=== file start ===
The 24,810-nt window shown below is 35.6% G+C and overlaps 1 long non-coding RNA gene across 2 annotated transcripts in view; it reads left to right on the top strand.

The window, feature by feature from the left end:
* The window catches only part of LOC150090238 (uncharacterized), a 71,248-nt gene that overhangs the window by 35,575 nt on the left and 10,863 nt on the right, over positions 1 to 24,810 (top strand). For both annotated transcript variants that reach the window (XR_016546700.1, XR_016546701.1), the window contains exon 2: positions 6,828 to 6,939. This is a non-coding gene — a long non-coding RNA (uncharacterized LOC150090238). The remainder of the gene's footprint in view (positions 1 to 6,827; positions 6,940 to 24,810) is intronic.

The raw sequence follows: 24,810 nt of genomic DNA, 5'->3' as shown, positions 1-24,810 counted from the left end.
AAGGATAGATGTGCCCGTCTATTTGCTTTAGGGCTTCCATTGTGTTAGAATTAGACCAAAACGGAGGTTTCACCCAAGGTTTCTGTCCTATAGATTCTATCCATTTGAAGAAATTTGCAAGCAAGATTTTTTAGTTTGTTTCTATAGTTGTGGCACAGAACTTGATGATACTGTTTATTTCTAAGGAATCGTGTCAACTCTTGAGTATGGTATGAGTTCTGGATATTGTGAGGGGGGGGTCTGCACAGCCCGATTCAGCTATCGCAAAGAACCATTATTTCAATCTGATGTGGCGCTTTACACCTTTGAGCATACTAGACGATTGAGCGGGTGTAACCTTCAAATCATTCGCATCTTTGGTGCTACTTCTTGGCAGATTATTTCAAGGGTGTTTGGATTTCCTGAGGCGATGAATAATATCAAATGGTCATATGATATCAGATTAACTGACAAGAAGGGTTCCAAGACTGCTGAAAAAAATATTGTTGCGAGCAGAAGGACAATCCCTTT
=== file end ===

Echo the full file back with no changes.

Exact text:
The 24,810-nt window shown below is 35.6% G+C and overlaps 1 long non-coding RNA gene across 2 annotated transcripts in view; it reads left to right on the top strand.

The window, feature by feature from the left end:
* The window catches only part of LOC150090238 (uncharacterized), a 71,248-nt gene that overhangs the window by 35,575 nt on the left and 10,863 nt on the right, over positions 1 to 24,810 (top strand). For both annotated transcript variants that reach the window (XR_016546700.1, XR_016546701.1), the window contains exon 2: positions 6,828 to 6,939. This is a non-coding gene — a long non-coding RNA (uncharacterized LOC150090238). The remainder of the gene's footprint in view (positions 1 to 6,827; positions 6,940 to 24,810) is intronic.

The raw sequence follows: 24,810 nt of genomic DNA, 5'->3' as shown, positions 1-24,810 counted from the left end.
AAGGATAGATGTGCCCGTCTATTTGCTTTAGGGCTTCCATTGTGTTAGAATTAGACCAAAACGGAGGTTTCACCCAAGGTTTCTGTCCTATAGATTCTATCCATTTGAAGAAATTTGCAAGCAAGATTTTTTAGTTTGTTTCTATAGTTGTGGCACAGAACTTGATGATACTGTTTATTTCTAAGGAATCGTGTCAACTCTTGAGTATGGTATGAGTTCTGGATATTGTGAGGGGGGGGTCTGCACAGCCCGATTCAGCTATCGCAAAGAACCATTATTTCAATCTGATGTGGCGCTTTACACCTTTGAGCATACTAGACGATTGAGCGGGTGTAACCTTCAAATCATTCGCATCTTTGGTGCTACTTCTTGGCAGATTATTTCAAGGGTGTTTGGATTTCCTGAGGCGATGAATAATATCAAATGGTCATATGATATCAGATTAACTGACAAGAAGGGTTCCAAGACTGCTGAAAAAAATATTGTTGCGAGCAGAAGGACAATCCCTTT